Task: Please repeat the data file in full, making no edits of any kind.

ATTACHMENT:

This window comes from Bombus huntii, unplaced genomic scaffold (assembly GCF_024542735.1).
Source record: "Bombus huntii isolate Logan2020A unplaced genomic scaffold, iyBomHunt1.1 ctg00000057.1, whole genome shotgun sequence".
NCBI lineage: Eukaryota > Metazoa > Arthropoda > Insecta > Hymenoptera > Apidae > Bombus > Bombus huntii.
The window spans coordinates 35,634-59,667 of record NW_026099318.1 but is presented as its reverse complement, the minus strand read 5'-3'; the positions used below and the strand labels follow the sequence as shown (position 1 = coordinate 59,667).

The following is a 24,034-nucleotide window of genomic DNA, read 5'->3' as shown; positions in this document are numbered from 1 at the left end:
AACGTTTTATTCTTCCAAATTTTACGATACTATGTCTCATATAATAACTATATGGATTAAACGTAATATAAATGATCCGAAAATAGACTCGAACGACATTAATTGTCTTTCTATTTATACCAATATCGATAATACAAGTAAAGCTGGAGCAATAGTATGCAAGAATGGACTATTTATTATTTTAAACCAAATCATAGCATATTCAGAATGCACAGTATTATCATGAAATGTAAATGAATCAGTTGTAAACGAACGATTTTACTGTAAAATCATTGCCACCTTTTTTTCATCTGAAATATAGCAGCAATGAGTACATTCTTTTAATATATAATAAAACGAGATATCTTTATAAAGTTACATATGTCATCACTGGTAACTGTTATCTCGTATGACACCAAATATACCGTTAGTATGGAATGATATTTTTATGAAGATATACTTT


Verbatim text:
This window comes from Bombus huntii, unplaced genomic scaffold (assembly GCF_024542735.1).
Source record: "Bombus huntii isolate Logan2020A unplaced genomic scaffold, iyBomHunt1.1 ctg00000057.1, whole genome shotgun sequence".
NCBI lineage: Eukaryota > Metazoa > Arthropoda > Insecta > Hymenoptera > Apidae > Bombus > Bombus huntii.
The window spans coordinates 35,634-59,667 of record NW_026099318.1 but is presented as its reverse complement, the minus strand read 5'-3'; the positions used below and the strand labels follow the sequence as shown (position 1 = coordinate 59,667).

The following is a 24,034-nucleotide window of genomic DNA, read 5'->3' as shown; positions in this document are numbered from 1 at the left end:
AACGTTTTATTCTTCCAAATTTTACGATACTATGTCTCATATAATAACTATATGGATTAAACGTAATATAAATGATCCGAAAATAGACTCGAACGACATTAATTGTCTTTCTATTTATACCAATATCGATAATACAAGTAAAGCTGGAGCAATAGTATGCAAGAATGGACTATTTATTATTTTAAACCAAATCATAGCATATTCAGAATGCACAGTATTATCATGAAATGTAAATGAATCAGTTGTAAACGAACGATTTTACTGTAAAATCATTGCCACCTTTTTTTCATCTGAAATATAGCAGCAATGAGTACATTCTTTTAATATATAATAAAACGAGATATCTTTATAAAGTTACATATGTCATCACTGGTAACTGTTATCTCGTATGACACCAAATATACCGTTAGTATGGAATGATATTTTTATGAAGATATACTTT